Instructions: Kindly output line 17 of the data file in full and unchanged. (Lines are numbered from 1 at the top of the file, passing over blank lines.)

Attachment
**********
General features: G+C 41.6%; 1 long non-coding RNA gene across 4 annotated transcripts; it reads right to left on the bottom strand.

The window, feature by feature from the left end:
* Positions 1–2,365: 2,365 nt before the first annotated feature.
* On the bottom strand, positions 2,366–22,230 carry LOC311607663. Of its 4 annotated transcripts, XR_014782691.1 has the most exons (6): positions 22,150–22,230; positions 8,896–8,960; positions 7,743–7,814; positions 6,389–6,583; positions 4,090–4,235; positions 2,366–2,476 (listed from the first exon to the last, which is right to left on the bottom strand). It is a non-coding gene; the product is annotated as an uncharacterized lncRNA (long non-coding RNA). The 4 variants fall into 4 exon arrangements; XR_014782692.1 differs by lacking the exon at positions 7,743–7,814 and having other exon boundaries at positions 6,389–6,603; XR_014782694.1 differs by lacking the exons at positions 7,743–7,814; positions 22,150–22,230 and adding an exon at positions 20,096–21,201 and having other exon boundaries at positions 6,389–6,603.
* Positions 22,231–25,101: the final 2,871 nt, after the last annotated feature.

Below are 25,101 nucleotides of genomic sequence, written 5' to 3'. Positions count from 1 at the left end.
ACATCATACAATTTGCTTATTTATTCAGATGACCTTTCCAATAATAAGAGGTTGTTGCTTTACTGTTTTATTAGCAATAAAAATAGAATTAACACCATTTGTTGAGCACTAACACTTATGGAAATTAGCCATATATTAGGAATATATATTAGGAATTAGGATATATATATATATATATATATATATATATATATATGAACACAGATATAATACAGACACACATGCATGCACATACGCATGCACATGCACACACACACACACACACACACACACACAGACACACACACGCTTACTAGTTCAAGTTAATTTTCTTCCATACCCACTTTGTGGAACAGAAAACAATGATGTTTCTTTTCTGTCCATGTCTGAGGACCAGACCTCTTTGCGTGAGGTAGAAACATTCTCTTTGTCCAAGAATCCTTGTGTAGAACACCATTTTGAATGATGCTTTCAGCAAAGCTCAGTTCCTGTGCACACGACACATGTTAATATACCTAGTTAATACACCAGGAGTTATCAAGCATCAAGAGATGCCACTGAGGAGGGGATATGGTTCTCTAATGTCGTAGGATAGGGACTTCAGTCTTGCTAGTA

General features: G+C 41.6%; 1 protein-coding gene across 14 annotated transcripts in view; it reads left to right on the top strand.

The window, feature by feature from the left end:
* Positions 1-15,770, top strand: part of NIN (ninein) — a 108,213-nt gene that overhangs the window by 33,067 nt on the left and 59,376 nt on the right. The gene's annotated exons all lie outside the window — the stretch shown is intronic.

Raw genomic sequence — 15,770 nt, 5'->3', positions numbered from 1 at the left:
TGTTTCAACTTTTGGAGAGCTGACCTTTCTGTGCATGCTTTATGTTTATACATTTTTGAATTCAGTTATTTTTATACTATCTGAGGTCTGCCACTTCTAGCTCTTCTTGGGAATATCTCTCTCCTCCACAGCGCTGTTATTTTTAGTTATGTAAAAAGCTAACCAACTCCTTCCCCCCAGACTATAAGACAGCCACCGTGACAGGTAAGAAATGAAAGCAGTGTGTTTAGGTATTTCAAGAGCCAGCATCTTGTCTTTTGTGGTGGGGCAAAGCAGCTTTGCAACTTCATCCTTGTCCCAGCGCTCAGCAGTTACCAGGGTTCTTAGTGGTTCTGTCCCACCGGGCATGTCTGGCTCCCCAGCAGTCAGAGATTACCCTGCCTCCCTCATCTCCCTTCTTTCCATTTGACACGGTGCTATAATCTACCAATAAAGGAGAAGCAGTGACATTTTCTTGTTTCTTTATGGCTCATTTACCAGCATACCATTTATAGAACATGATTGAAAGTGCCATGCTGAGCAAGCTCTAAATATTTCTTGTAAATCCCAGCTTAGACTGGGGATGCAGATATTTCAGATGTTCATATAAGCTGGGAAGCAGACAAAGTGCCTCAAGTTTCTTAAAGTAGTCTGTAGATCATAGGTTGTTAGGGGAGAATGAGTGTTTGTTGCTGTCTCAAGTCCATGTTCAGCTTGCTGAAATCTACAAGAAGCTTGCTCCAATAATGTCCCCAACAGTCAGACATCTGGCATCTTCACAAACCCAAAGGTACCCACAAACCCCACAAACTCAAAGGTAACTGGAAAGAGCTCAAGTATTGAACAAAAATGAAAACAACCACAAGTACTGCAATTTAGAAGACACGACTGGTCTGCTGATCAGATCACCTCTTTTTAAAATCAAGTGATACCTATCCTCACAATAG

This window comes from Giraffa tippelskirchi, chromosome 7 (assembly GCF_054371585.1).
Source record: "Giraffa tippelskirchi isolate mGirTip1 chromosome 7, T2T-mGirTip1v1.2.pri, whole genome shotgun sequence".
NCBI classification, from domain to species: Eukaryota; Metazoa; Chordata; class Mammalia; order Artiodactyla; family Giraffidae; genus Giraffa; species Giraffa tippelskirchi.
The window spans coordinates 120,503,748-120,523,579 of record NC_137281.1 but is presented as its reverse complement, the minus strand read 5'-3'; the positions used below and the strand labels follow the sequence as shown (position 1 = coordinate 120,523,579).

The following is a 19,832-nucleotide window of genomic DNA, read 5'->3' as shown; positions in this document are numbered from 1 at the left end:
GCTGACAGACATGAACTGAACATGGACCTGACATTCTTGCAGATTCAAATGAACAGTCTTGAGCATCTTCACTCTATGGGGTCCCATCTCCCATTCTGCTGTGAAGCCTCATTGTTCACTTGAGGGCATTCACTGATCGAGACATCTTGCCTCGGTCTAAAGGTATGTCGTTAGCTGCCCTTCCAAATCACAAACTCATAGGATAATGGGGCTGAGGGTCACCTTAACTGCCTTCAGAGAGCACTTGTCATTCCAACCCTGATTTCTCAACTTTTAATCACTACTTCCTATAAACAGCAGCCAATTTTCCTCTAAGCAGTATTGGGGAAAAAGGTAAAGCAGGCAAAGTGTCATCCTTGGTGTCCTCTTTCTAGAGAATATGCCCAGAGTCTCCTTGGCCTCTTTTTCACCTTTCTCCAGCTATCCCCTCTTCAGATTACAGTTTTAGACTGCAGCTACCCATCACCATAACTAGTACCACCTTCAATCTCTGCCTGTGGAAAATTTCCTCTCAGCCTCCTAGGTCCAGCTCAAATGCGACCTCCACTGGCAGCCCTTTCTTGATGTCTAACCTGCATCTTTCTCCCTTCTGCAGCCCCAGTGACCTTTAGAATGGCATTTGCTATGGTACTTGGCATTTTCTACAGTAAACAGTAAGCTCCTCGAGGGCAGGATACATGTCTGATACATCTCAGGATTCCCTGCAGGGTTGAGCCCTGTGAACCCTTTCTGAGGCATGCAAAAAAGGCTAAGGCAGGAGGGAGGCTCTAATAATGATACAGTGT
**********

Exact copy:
The following is a 19,832-nucleotide window of genomic DNA, read 5'->3' as shown; positions in this document are numbered from 1 at the left end: